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cippyboy

Have you used GL_ARB_shader_subroutine or DX Dynamic Shader Linking ?

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cippyboy    223

Have you used GL_ARB_shader_subroutine or DX Dynamic Shader Linking ?

 

I'm curious to know the performance advantages/disadvantages you got from implementing this over a bigger number of shader swaps. So far I've only tested this on a Shadow Map pass where I write only to the Z buffer, and made a shader that has skinning on/off based on the subroutines. I only got 1 skinned object though and 100 other ones. This was the quickest change I could make to observe the performance difference and to my surprise I have 1% lower overall performance. I imagine there's a number of shader swaps at which point it's faster to use subroutines. I'm also using an AMD HD7850 and I noticed lower GPU usage ratio when using subroutines, as if the driver is doing more work. This is very similar with separate shader objects where I observe a 50% drop in performance and a 50% drop in GPU usage while driver calls like glBindProgramPipeline take a whole lot more than glUseProgram, so I'm also questioning driver quality for this feature.

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cippyboy    223

Ok, so after a lot more work I managed to set up subroutines for all my 60 or so monolithic shaders. So basically instead of swapping 60 different shaders it uses a single shader with around 5 subroutine types ( skinning on/off, normals/lighting on/off, texturing on/off and alpha testing on/off ), 2 in VS and 3 in FS (the normals one is in both VS and FS). My conclusion is that it's slower even though I get 98% GPU usage.

 

I now get 118 FPS with subroutines versus 163 FPS without them.

 

However, there's some slight differences. Especially in the skinning department. Since the shader takes bone indices and weights for ALL objects, I assume there's some wasted caching involved when the current object does not present indices & weights, even though they're not used by the active subroutines set up, they might be fetched.

 

I also tried testing the shader without any object skinning, so the only difference in inputs is with and without normals/texcoords. Still about 50+ shader swaps, different camera angle though, the perf is 148 with subroutines vs 180 without. Still in the minus with performance, so I'm really wondering what is the threshold for a performance boost, or if the AMD driver is just really poor.

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Kaptein    2224

I honestly would just build the shaders using #ifdefs, as it's the safest bet. You don't have to do alot of extra work just to see if it works. I combine shaders by implementing my own #include preprocessor statement, and since I do this before sending the shader to OpenGL I can be sure it will the fastest. I also use #ifdefs liberally mostly from configuration settings. So if a setting has changed, I'd have to recompile the shader, but it's trivial. smile.png

 

I also have to wonder if this is something that could get better in the future. The GPU is lots of weaker cores running in parallell, so with that in mind the fastest solution will always be the one that can run sequentially on many cores in parallell. Imagining that the driver makers have abstracted this functionality into shader --> subshader[0], subshader[1], all it would do is introduce another (albeit small) step when binding a shader. It's what I would do anyways, as it sounds like a ridicolous feature. :P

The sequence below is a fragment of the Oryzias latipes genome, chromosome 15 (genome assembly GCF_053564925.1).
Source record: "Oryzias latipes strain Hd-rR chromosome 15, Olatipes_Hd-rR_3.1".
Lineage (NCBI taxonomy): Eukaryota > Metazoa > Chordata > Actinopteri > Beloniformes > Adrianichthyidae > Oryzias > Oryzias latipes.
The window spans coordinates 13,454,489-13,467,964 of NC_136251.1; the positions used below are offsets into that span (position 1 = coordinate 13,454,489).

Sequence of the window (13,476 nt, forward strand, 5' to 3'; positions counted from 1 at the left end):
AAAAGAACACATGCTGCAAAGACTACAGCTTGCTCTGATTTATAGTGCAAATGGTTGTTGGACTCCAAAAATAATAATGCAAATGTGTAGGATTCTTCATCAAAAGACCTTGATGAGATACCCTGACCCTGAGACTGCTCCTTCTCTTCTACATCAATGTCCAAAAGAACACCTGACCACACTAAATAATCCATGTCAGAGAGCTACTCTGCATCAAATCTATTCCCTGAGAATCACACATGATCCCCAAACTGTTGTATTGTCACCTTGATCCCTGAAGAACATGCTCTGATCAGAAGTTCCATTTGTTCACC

Edited by Kaptein

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cippyboy    223

I already have macros, that's my standard way of getting 50 different shader combinations out of an uber shader that has it all. The number is larger purely because in GL you need to have a monolithic program. In DX it's more like 30.

 

Ideally, the subroutines should just be jumps in the shader code, or even better, when the shader code is copied from GPU memory to L1 cache or whatever for instruction interpretation, it should copy only the currently bound subroutines' code.

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cippyboy    223

 


The number is larger purely because in GL you need to have a monolithic program.

 

Uhm, no. http://www.opengl.org/registry/specs/ARB/separate_shader_objects.txt

 

Subroutines are available in 4.0 and separate shader objects are available in 4.1, so if you are already using one its not much of a stretch to use the other.

 

 

Have you ever used separate shader objects ? I already said in this post I get a negative performance benefit of 50% if I use them on AMD hardware.

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Chris_F    3030

Have you ever used separate shader objects ? I already said in this post I get a negative performance benefit of 50% if I use them on AMD hardware.

 

I missed that. That doesn't sound right at all. You could try posting on the AMD devguru website, but I wouldn't hold my breath for a response. I was having so many issues with AMD and OpenGL that I just gave up and bought a new GPU from Nvidia.

Edited by Chris_F

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cippyboy    223

 


Have you ever used separate shader objects ? I already said in this post I get a negative performance benefit of 50% if I use them on AMD hardware.

 

I missed that. That doesn't sound right at all. You could try posting on the AMD devguru website, but I wouldn't hold my breath for a response. I was having so many issues with AMD and OpenGL that I just gave up and bought a new GPU from Nvidia.

 

 

So what is your performance difference on Nvidia hardware with separate shader object ? The same ? faster/slower ?

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